“Pork production this year demonstrated enormous profitability among all types of meat. Small import supplies and relatively low costs generated stable demand from the population, which maintained purchase prices for live bait at a high level. Poultry meat is also a serious area of work for farmers. Feeding and costs are different compared to pig farming, but production remains profitable. Beef production will continue to attract less attention from producers, because the animal rearing cycle is the largest among the areas already listed. Moreover, there is very little specialized beef cattle breeding in Ukraine; the cost of production of this type of meat is high, which affects the final high cost, which does not satisfy the demand of the population of Ukraine in such difficult economic times,” states Focus UCAB analyst Maxim Gopka.
He added that This year’s significant achievement in livestock farming is the rethinking of animal protein farming and its export potential.
However, for this, farmers need to learn to cope with the challenges facing livestock exporters, namely the implementation and compliance with phytosanitary standards and EU regulations, which correlate with the future European green policy.
Lard has risen in price by 30%: how meat prices have changed in Ukraine over the year
“Since the beginning of the year, prices for main types of meat in grocery supermarkets have shown an increase of 5.7–31.8%, depending on the type of meat. Beef has increased in price the least in a year – goulash and ribs. They added 7.4–9.3% in price and cost 254.82 UAH/kg and 157.95 UAH/kg, respectively. This is due to the fact that beef prices are highest when the purchasing power of consumers is low. Chicken meat became more expensive by 5.7–15.2%. Among poultry meat, chicken carcass and chicken drumsticks increased in price over the year by 5.7–8.3% and cost 85.90 UAH/kg and 77.45 UAH/kg, respectively. Retail prices for chicken thighs and chicken fillet increased by 13.5–15.2% – to 105.95 UAH/kg and 153.96 UAH/kg. The rise in prices for poultry meat is due to an increase in demand for this cheapest type of meat“, noted Focus Leading researcher at the Department of Pricing and the Agricultural Market of the National Scientific Center “Institute of Agrarian Economics” Natalya Kopytets.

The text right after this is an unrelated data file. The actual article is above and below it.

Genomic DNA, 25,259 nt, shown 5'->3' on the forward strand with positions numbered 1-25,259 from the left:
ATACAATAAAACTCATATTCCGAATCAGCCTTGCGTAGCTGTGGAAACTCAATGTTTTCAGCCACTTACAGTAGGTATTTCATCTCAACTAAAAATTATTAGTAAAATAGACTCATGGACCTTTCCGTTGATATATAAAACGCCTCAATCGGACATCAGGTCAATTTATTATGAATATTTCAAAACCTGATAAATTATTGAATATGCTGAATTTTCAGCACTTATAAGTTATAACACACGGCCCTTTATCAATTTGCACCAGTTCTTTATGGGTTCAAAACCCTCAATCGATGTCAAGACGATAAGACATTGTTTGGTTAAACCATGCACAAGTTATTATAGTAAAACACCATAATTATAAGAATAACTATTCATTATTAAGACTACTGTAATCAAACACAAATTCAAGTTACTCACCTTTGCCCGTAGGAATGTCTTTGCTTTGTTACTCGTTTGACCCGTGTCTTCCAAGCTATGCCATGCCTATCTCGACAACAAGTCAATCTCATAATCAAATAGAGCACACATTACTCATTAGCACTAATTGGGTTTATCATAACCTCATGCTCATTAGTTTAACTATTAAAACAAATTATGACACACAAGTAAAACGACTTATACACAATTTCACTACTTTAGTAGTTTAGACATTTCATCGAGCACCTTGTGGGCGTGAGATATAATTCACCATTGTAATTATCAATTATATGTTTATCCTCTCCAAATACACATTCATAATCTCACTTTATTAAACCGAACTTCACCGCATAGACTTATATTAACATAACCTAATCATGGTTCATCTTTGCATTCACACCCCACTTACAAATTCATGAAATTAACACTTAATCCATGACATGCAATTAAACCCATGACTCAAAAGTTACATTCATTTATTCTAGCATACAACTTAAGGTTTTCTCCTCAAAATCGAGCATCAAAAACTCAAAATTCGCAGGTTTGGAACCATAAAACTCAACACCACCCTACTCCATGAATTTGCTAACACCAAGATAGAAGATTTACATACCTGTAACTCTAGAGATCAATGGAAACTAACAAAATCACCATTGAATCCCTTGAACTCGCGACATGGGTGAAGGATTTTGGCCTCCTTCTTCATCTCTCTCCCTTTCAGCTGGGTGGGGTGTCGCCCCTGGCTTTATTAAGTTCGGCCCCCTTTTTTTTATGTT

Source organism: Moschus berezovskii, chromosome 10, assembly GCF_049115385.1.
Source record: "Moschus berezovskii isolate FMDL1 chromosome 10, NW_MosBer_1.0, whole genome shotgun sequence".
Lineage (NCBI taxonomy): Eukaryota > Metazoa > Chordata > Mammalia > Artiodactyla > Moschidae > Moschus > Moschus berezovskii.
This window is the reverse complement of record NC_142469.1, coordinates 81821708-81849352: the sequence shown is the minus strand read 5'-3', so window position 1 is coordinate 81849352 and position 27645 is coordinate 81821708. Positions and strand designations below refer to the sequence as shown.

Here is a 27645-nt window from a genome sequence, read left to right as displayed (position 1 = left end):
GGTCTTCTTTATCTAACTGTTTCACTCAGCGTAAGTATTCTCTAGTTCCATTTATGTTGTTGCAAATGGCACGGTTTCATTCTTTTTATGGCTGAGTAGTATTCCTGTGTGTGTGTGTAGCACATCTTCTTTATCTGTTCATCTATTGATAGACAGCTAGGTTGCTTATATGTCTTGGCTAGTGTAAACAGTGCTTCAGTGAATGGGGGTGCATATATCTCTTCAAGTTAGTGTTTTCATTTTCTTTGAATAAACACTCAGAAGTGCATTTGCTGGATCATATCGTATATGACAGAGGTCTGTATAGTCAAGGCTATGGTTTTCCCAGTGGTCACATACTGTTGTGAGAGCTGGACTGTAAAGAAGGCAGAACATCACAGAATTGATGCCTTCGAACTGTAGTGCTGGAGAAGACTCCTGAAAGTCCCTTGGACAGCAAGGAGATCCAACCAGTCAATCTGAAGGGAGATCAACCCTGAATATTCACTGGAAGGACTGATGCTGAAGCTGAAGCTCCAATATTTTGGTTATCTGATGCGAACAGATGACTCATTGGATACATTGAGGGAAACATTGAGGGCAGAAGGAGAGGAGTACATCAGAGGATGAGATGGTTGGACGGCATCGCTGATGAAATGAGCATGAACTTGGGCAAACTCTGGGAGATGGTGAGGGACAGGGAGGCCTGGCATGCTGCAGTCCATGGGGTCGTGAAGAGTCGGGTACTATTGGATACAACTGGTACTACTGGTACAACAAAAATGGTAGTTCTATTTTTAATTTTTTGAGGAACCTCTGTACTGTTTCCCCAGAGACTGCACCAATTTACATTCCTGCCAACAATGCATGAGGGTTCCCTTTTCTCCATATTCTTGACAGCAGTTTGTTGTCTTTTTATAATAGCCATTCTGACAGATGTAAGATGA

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According to her, retail prices for pork increased by 4.7–27.9% over the year. Moreover, pork belly increased in price the least – only 4.7%, and rose in price to 177.02 UAH/kg. The price of collars increased the most – by 27.9%. Now for 1 kg of this meat you should pay 246.23 UAH. In grocery supermarkets, prices for homemade lard over the year increased by 31.8% – to 249.00 UAH/kg, while salted lard fell in price by 7.5% – to 242.80 UAH/kg. One of the reasons for the rise in price of pork is a decrease in supply due to a reduction in the number of livestock.
According to the forecasts of IAE scientists, increased demand for meat on the eve of and during the Christmas and New Year holidays will further push retail prices up to 3%.
Milk has risen in price by 7%: experts have found an unusual explanation
Milk has not become cheaper this year either. According to the State Statistics Service, milk in November relative to December 2022 increased in price by 7.3%. Now a liter of milk in supermarkets costs on average 41–42.3 UAH. Hard cheese and cottage cheese went up in price by 6%, butter by 7%. For example, 1 kg of Dutch hard cheese Zveni Gora, according to the Ministry of Finance portal, increased in price over the year from 392.5 UAH to 466.2 UAH as of December 1. At the same time, if at the beginning of the year Ukrainians paid an average of 66.6 UAH for 200 g of butter, then as of November the price increased to 71.8 UAH.
Dairy producers are also talking about rising prices for raw materials on the domestic market. For example, the purchase price of premium milk on December 10 averaged 14.61 UAH/kg excluding VAT, while in January it was about 12 UAH/kg, and first grade milk was 13.5 UAH/kg and 11.7 UAH/kg. kg respectively. The Association of Milk Producers suggests that milk prices in Ukraine are rising due to the return of about a million citizens from abroad, which led to an increase in demand due to the increase in the number of milk consumers. In addition, the number of cows continues to decline, the cost of feed production is increasing, premixes and other purchased ingredients are becoming more expensive, and logistics costs are rising.
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The Association also recalled that in Ukraine, since independence, unfortunately, no effective state program has been introduced to support and promote the development of dairy farming.